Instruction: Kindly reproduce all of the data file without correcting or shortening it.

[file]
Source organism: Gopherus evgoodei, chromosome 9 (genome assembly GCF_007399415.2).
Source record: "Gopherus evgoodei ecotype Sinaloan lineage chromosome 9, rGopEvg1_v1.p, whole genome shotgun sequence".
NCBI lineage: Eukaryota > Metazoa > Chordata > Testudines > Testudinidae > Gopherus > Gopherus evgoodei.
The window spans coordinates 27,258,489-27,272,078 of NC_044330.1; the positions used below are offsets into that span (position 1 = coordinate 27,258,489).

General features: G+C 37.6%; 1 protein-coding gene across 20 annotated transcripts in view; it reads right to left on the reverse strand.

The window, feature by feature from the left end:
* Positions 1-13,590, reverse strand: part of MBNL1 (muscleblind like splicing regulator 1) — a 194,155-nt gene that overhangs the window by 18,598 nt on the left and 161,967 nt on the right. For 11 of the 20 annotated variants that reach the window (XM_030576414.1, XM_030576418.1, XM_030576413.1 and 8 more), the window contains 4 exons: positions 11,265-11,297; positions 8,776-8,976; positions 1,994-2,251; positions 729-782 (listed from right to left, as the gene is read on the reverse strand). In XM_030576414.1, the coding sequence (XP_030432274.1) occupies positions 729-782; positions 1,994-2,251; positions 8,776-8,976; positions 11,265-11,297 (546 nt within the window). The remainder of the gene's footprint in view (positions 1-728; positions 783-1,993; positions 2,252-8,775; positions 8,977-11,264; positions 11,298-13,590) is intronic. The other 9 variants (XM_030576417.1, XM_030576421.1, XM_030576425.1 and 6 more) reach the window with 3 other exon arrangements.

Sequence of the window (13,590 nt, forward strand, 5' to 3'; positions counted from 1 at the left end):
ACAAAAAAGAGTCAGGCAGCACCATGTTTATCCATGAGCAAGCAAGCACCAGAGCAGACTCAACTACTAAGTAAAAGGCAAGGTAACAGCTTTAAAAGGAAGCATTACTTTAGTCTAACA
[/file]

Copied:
Source organism: Gopherus evgoodei, chromosome 9 (genome assembly GCF_007399415.2).
Source record: "Gopherus evgoodei ecotype Sinaloan lineage chromosome 9, rGopEvg1_v1.p, whole genome shotgun sequence".
NCBI lineage: Eukaryota > Metazoa > Chordata > Testudines > Testudinidae > Gopherus > Gopherus evgoodei.
The window spans coordinates 27,258,489-27,272,078 of NC_044330.1; the positions used below are offsets into that span (position 1 = coordinate 27,258,489).

General features: G+C 37.6%; 1 protein-coding gene across 20 annotated transcripts in view; it reads right to left on the reverse strand.

The window, feature by feature from the left end:
* Positions 1-13,590, reverse strand: part of MBNL1 (muscleblind like splicing regulator 1) — a 194,155-nt gene that overhangs the window by 18,598 nt on the left and 161,967 nt on the right. For 11 of the 20 annotated variants that reach the window (XM_030576414.1, XM_030576418.1, XM_030576413.1 and 8 more), the window contains 4 exons: positions 11,265-11,297; positions 8,776-8,976; positions 1,994-2,251; positions 729-782 (listed from right to left, as the gene is read on the reverse strand). In XM_030576414.1, the coding sequence (XP_030432274.1) occupies positions 729-782; positions 1,994-2,251; positions 8,776-8,976; positions 11,265-11,297 (546 nt within the window). The remainder of the gene's footprint in view (positions 1-728; positions 783-1,993; positions 2,252-8,775; positions 8,977-11,264; positions 11,298-13,590) is intronic. The other 9 variants (XM_030576417.1, XM_030576421.1, XM_030576425.1 and 6 more) reach the window with 3 other exon arrangements.

Sequence of the window (13,590 nt, forward strand, 5' to 3'; positions counted from 1 at the left end):
ACAAAAAAGAGTCAGGCAGCACCATGTTTATCCATGAGCAAGCAAGCACCAGAGCAGACTCAACTACTAAGTAAAAGGCAAGGTAACAGCTTTAAAAGGAAGCATTACTTTAGTCTAACA